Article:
Good, bad impact of work, school

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With the economy in neutral, taxes rising and job creation still uninspiring, many students are finding jobs in order to pay for tuition or gain experience.

Whatever the reason, it is important to know the pros and cons of working while enrolled in classes before agreeing to employment.

In 2010, 40 percent of full-time college students were employed, according to the National Center for Education Statistics.

Throughout the year, 17 percent worked 20-34 hours per week and the percentage of students working 35 hours or more would fluctuate between 6 and 9 percent.

It is crucial to keep in mind while balancing a part-time job and being a full-time student, where the student decides to work is not as important as how much they decide to work.

Niki Belle, a freshmen biology and chemistry major, recently acquired a job working at California Baptist University’s Recreation Center. She works 6-10 hours a week and teaches multiple fitness classes.

Belle said she feels overall, it has been positive experience because she has been able to pay for college expenses.

While Belle has benefited greatly from this experience, she found that “it is extremely hard to manage time for a job, being a student-athlete and finding time to study and complete homework while still making time for friends.”

Having a job can either help or hinder one’s time-management skills. Where students falter most is trying to decide what is most important and how to manage the increased amount of stress and pressure.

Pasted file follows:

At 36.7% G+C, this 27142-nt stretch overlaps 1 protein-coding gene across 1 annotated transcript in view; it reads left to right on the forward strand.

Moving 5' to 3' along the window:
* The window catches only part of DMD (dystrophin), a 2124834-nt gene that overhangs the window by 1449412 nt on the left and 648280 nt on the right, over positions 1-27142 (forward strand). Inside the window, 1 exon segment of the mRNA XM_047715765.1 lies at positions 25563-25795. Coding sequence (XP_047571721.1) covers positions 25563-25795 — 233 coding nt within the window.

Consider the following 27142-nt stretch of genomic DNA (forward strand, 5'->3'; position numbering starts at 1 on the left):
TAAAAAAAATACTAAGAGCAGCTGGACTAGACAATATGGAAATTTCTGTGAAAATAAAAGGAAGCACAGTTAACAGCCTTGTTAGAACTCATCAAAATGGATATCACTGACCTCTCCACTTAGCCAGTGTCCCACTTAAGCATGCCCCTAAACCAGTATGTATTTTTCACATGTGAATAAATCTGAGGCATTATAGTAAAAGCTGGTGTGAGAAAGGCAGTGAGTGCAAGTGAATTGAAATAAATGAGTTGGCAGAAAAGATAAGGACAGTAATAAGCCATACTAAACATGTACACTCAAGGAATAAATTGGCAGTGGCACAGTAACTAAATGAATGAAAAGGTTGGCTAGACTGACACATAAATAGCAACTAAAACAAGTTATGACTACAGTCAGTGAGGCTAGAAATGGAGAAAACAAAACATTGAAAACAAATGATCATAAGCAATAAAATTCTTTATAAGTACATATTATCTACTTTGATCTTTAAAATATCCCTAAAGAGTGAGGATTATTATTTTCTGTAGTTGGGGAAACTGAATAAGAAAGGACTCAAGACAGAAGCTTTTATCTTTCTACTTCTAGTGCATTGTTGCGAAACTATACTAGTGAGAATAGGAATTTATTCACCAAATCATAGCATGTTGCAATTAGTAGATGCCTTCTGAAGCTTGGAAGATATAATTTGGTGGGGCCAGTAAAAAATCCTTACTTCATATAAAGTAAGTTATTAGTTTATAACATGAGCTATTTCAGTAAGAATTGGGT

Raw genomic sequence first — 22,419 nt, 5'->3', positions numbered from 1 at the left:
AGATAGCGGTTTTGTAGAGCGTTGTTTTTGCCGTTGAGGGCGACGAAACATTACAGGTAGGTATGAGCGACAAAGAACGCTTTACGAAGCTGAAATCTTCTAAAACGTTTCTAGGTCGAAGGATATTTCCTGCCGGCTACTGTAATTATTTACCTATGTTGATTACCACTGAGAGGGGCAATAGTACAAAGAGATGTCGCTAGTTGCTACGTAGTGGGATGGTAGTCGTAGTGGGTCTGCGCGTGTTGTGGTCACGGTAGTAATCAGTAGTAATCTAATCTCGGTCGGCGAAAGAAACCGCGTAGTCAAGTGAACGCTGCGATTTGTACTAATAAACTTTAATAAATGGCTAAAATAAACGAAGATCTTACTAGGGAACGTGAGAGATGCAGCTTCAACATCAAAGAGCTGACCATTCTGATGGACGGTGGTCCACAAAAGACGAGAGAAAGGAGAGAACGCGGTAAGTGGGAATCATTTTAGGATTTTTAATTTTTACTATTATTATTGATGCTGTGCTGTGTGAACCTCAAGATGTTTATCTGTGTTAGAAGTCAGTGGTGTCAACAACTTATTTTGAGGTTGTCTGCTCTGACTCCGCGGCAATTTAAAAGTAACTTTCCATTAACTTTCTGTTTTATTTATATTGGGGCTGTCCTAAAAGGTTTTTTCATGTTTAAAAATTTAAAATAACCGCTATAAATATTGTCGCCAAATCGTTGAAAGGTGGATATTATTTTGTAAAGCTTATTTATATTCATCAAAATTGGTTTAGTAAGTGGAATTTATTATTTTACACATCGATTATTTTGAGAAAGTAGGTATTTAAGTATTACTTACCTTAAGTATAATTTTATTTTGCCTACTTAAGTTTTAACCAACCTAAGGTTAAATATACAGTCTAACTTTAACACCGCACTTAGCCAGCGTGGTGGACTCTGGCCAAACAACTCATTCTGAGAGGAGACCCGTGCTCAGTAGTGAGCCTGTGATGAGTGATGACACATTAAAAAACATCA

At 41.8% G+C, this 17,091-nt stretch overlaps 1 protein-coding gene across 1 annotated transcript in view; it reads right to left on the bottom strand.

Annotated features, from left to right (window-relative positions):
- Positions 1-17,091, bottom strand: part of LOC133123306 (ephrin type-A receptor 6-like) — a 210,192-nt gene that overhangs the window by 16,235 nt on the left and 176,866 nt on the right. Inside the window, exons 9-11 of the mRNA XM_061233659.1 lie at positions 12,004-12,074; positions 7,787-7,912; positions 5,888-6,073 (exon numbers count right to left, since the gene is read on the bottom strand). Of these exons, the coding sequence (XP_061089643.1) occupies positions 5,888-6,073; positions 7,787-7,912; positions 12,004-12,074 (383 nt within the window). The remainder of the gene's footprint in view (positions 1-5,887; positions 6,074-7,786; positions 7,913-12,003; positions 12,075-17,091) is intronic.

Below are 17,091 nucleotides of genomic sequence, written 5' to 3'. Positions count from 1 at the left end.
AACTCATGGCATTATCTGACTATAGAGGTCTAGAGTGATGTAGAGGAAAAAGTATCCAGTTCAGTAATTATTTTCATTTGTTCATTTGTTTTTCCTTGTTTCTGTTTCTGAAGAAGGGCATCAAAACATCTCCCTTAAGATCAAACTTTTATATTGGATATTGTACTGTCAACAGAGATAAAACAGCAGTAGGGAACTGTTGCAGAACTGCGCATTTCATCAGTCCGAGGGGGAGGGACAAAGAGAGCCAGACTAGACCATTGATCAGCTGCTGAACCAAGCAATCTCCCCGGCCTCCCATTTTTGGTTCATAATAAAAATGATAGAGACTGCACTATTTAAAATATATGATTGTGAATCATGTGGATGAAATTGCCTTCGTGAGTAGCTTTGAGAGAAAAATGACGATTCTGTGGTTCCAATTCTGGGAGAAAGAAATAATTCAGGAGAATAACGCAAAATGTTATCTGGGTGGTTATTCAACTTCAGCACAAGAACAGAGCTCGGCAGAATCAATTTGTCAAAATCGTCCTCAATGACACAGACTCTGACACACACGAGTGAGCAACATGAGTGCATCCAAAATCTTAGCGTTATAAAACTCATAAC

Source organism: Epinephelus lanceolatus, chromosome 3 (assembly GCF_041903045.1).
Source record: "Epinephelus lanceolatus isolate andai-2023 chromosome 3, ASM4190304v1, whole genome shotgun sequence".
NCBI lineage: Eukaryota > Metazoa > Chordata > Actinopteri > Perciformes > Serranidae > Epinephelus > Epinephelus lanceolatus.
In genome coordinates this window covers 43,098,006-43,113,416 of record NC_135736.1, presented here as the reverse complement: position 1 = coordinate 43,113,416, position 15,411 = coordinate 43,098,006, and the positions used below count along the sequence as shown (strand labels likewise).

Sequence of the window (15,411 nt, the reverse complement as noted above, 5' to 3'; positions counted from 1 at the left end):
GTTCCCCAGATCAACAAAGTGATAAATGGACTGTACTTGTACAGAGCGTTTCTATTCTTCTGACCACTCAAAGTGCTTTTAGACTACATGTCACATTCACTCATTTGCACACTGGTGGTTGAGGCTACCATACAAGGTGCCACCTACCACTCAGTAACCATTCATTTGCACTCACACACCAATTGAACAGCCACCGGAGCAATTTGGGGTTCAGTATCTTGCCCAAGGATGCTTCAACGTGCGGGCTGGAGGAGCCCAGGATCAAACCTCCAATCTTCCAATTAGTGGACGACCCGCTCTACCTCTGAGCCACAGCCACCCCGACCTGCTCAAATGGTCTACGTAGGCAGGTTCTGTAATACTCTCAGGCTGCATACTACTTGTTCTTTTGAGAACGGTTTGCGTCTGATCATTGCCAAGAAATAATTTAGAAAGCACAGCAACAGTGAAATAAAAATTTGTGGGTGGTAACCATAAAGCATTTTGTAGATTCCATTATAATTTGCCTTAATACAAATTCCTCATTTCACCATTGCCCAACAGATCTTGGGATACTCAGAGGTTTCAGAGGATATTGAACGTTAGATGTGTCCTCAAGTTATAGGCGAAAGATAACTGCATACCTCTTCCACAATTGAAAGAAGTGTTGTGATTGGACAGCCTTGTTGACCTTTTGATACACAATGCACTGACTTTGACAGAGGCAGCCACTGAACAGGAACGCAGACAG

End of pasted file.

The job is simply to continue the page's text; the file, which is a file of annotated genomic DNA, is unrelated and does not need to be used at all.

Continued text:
Olivia Meza, senior kinesiology major, has learned from her work experience. She carries a planner and a 24-hour weekly Excel sheet so she can plug in her work, class and internship schedules.

“This way I can see my free hours I have for sleeping, studying and exercise time,” Meza said.

Working has helped her to stop procrastinating because she cannot afford to waste time.

Between studying, classes, work, school activities and having a social life, situations can become stressful.

Jennifer Godinez, junior pre-nursing major, works around 30 hours a week for the Department of Public Safety.

Godinez says she feels “stressed out all the time” and working is somewhat a negative thing for her school work and social life.

Students should look for the perks in a job that extend well past graduation, despite what a complete college experience and extra monthly income can bring.

Being employed creates an opportunity to develop professional skills, such as teamwork, communication skills and customer service.

These are skills students can carry with them for the rest of their professional lives.

Being able to balance long work hours and other college experiences can help a student graduate with the skills needed to enter the competitive workforce and make an impression on future employers.

About Kaitlyn Edwards

Staff Writer

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